18. The invention defined in claim 17 wherein the surface area of said angled heat transfer control portion is about 30 percent of the total surface area of said angled heat transfer control portion and said acutely angled mating portion of said injection nozzle.
19. The invention defined in claim 11 including a shut-off means disposed within said hollow main body portion and suited for insertion into said outlet port to close said outlet port to plastic flow.
20. The invention defined in claim 11 wherein said injection nozzle includes means for heating said base portion of said injection nozzle.
21. The invention defined in claim 11 including means for heating said centrally located outlet port.
This invention relates generally to the field of injection molding of plastic articles, such as blowable plastic parisons. The parisons are typically formed by injecting molten plastic around a set of central core pins, and subsequently cooling the array of parisons while on the core pins. The cooled parisons next are stripped of the gate or tail portion of the parison and collected for subsequent blow molding into containers.
The art of container forming by blow molding a previously injection molded parison has advanced to the state where several thousand such containers can be formed per hour from a presupplied stock of parisons. In such a rapid production rate system, it is necessary to require that the parisons, from which the containers are ultimately blown, are themselves formed rapidly, inexpensively and with a high quality in each parison so that the total reject rate from the parison formation step is minimized. Accordingly in the injection molding process, which forms the parison for subsequently blow molding, it has become critical to reduce the overall cycle time of the injection molding cycle while increasing parison quality and reducing injection molding machine down time.
Currently available injection molding machines have not provided the overall desirable features disclosed above. For example, most currently available injection molding machines include a bipartate injection mold which terminates in flat space which houses an inlet port. An injection nozzle, which is connected to an injector assembly, which supplies molten thermoplastic material, fits into the inlet port with a very snug fit in the port. Also, current injection molding machines provide for a long tail or sprue section on the parison which must be removed prior to blow molding of the parison into a finished container. This provides for more waste plastic, which must be recylced, at a significant cost or discarded. Further, such an approach provides for high crystallinity in the parison sprue which is disadvantageous to the performance of the final blown container.
A number of problems are inherent in the above approach to injection molding of parisons. The large sprue or tail area on the bottom of the parison allows highly crystallizable materials, for example, polyethylene terephthalate, to crystallize as the parison is being cooled in the injection mold station. When the sprue is a crystallized plastic, it does not stretch well when the parison is being biaxially oriented to produce strong pressure resistant plastic containers such as those suitable for soft drink and beer packaging. Accordingly, the sprue must be removed in a subsequent station by a sprue removal device to provide a blowable parison for container fabrication. Such a step in parison fabrication requires additional cycle time thereby lowering the overall production of the injection molding machine. Further, in many cases, residual crystallinity remains in the sprue area of the bottom of the parison which is translated into a poorly oriented centrally located heel area on the bottom of the finished container. Such a poorly oriented heel area in the container is substantially less pressure resistant and provides an inferior container for holding pressurized fluids.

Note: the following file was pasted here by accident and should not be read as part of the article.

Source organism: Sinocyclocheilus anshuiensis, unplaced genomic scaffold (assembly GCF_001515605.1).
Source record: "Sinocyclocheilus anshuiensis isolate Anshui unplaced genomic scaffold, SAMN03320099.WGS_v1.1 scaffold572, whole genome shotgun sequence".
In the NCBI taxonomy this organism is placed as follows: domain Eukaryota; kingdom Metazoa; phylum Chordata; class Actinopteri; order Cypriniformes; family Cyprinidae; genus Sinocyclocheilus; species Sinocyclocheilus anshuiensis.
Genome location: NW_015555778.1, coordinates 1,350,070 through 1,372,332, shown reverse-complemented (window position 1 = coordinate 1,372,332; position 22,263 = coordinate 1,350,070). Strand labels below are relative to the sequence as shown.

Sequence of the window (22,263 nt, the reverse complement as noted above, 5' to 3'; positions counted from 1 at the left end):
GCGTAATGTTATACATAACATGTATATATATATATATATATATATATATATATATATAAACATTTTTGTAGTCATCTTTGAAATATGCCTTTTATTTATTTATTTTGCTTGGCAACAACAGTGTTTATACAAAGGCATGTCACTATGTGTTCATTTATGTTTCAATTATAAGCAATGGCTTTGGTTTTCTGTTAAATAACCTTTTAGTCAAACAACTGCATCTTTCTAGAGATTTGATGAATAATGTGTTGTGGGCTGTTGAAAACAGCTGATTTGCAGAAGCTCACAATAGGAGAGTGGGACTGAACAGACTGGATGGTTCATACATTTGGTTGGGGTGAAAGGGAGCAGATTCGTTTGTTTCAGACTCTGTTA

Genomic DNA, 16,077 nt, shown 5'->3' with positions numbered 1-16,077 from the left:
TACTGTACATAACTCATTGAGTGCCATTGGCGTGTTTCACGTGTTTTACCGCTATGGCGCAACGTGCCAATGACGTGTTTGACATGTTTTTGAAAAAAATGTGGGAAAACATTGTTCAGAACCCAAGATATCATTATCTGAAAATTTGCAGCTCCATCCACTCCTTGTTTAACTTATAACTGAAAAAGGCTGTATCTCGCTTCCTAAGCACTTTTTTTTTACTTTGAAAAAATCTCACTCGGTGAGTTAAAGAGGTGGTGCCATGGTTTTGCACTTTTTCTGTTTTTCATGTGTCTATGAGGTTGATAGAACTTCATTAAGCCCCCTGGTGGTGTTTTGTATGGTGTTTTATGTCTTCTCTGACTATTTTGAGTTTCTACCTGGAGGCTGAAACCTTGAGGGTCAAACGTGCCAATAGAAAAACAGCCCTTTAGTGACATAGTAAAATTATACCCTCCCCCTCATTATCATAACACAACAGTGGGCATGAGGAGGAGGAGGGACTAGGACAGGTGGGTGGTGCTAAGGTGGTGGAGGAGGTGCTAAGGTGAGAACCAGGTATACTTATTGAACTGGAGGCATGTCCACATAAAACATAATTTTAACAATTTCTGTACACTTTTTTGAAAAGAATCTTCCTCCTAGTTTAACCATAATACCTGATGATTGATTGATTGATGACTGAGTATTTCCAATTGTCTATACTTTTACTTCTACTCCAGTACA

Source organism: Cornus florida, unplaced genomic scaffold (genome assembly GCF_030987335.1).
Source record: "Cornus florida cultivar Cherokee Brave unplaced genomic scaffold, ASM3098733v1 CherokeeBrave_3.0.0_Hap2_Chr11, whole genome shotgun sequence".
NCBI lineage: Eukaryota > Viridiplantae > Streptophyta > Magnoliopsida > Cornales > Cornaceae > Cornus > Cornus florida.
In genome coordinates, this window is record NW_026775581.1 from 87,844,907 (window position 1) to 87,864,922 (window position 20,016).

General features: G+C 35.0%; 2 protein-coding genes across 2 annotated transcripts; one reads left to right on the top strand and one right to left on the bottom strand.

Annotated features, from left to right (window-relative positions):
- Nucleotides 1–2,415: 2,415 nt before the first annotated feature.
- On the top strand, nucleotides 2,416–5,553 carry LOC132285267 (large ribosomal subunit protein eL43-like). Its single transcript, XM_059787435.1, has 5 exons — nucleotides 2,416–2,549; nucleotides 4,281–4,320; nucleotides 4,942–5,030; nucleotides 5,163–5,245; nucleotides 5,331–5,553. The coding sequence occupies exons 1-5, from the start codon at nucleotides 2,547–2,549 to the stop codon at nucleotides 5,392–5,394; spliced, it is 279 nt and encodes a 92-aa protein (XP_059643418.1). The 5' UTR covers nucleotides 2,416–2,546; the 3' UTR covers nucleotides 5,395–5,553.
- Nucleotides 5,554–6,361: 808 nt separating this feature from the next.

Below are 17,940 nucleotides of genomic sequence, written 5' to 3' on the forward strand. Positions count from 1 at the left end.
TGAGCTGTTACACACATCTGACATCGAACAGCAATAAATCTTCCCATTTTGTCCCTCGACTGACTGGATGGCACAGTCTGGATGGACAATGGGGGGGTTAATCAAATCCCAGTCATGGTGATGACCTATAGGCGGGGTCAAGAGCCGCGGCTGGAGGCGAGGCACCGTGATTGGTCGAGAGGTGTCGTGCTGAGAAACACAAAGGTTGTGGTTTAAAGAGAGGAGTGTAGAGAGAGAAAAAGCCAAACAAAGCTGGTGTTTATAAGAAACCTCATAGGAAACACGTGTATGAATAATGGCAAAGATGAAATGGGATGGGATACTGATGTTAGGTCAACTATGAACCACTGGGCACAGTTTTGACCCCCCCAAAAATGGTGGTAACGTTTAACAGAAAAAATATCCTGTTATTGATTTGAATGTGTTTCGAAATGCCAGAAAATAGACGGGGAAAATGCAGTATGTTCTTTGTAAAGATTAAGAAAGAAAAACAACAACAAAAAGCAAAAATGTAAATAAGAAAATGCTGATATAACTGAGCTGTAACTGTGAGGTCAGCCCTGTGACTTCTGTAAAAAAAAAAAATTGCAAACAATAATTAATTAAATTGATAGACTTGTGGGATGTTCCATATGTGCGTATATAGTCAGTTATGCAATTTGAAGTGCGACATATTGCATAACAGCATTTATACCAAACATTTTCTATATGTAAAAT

Further, when attempts were made to militate against the formation of highly crystalline sprue portions on parisons by moving the injection nozzle to intimate contact with the bottom of the parison, within the injection mold halves, further problems occurred. Namely, when the parison molds were opened, drooling or stringing of the injected plastic occurred which was detrimental to high quality parison production. A related, and very serious, problem occurred when the injection nozzle was placed such that the mold halves closed around the injection nozzle. Upon repeated clamping of the injection mold halves onto the hollow injection nozzle, as injection cycles occurred, the nozzles stress-cracked and were no longer useful. Further, at the end of the machine cycle and at the beginning of the cycle, as the molds heated and cooled they expanded and contracted. The nozzle also expanded and contracted, but usually at a different rate, since it was of a different metal alloy and in intimate thermal contact with the hot plasticizer. This situation led to crushing of the nozzle within the mold halves as differential thermal expansion and contraction occurred. This also caused premature replacement of the nozzles due to metal fatigue and subsequent failure.